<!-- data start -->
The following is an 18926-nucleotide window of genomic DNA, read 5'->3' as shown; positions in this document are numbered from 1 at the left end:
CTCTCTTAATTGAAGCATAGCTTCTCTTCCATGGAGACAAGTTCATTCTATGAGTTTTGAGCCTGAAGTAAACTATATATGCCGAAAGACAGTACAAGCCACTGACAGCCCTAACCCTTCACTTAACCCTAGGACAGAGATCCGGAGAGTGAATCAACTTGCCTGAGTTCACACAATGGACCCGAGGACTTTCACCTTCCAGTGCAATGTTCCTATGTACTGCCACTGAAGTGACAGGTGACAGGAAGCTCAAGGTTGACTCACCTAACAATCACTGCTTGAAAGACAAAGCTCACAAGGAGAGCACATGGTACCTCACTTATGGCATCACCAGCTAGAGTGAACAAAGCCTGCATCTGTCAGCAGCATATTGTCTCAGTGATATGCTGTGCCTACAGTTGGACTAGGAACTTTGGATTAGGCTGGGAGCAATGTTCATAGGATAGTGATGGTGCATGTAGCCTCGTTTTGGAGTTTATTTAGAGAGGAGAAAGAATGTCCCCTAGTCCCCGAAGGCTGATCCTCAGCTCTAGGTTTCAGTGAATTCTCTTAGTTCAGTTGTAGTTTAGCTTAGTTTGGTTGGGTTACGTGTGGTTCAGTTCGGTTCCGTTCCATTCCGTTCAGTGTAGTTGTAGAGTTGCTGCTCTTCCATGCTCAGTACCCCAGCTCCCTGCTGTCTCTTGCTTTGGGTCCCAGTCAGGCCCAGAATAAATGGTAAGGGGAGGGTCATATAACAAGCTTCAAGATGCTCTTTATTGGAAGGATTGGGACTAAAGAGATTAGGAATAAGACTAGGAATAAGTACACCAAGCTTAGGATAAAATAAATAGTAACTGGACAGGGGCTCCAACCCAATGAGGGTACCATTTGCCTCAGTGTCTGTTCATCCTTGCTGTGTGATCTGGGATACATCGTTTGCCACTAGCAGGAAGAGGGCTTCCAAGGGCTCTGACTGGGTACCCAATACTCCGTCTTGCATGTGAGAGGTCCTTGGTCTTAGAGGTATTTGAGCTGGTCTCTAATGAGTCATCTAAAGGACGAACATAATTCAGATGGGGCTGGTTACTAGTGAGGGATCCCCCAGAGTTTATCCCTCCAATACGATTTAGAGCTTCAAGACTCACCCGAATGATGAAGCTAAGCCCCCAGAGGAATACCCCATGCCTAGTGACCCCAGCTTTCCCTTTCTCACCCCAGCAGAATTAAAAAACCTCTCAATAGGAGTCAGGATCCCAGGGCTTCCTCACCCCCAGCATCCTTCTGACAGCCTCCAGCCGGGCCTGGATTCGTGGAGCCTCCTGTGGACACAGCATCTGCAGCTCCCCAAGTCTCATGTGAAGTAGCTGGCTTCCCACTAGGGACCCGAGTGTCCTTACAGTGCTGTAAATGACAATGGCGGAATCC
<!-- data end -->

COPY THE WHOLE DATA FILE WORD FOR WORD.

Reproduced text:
The following is an 18926-nucleotide window of genomic DNA, read 5'->3' as shown; positions in this document are numbered from 1 at the left end:
CTCTCTTAATTGAAGCATAGCTTCTCTTCCATGGAGACAAGTTCATTCTATGAGTTTTGAGCCTGAAGTAAACTATATATGCCGAAAGACAGTACAAGCCACTGACAGCCCTAACCCTTCACTTAACCCTAGGACAGAGATCCGGAGAGTGAATCAACTTGCCTGAGTTCACACAATGGACCCGAGGACTTTCACCTTCCAGTGCAATGTTCCTATGTACTGCCACTGAAGTGACAGGTGACAGGAAGCTCAAGGTTGACTCACCTAACAATCACTGCTTGAAAGACAAAGCTCACAAGGAGAGCACATGGTACCTCACTTATGGCATCACCAGCTAGAGTGAACAAAGCCTGCATCTGTCAGCAGCATATTGTCTCAGTGATATGCTGTGCCTACAGTTGGACTAGGAACTTTGGATTAGGCTGGGAGCAATGTTCATAGGATAGTGATGGTGCATGTAGCCTCGTTTTGGAGTTTATTTAGAGAGGAGAAAGAATGTCCCCTAGTCCCCGAAGGCTGATCCTCAGCTCTAGGTTTCAGTGAATTCTCTTAGTTCAGTTGTAGTTTAGCTTAGTTTGGTTGGGTTACGTGTGGTTCAGTTCGGTTCCGTTCCATTCCGTTCAGTGTAGTTGTAGAGTTGCTGCTCTTCCATGCTCAGTACCCCAGCTCCCTGCTGTCTCTTGCTTTGGGTCCCAGTCAGGCCCAGAATAAATGGTAAGGGGAGGGTCATATAACAAGCTTCAAGATGCTCTTTATTGGAAGGATTGGGACTAAAGAGATTAGGAATAAGACTAGGAATAAGTACACCAAGCTTAGGATAAAATAAATAGTAACTGGACAGGGGCTCCAACCCAATGAGGGTACCATTTGCCTCAGTGTCTGTTCATCCTTGCTGTGTGATCTGGGATACATCGTTTGCCACTAGCAGGAAGAGGGCTTCCAAGGGCTCTGACTGGGTACCCAATACTCCGTCTTGCATGTGAGAGGTCCTTGGTCTTAGAGGTATTTGAGCTGGTCTCTAATGAGTCATCTAAAGGACGAACATAATTCAGATGGGGCTGGTTACTAGTGAGGGATCCCCCAGAGTTTATCCCTCCAATACGATTTAGAGCTTCAAGACTCACCCGAATGATGAAGCTAAGCCCCCAGAGGAATACCCCATGCCTAGTGACCCCAGCTTTCCCTTTCTCACCCCAGCAGAATTAAAAAACCTCTCAATAGGAGTCAGGATCCCAGGGCTTCCTCACCCCCAGCATCCTTCTGACAGCCTCCAGCCGGGCCTGGATTCGTGGAGCCTCCTGTGGACACAGCATCTGCAGCTCCCCAAGTCTCATGTGAAGTAGCTGGCTTCCCACTAGGGACCCGAGTGTCCTTACAGTGCTGTAAATGACAATGGCGGAATCC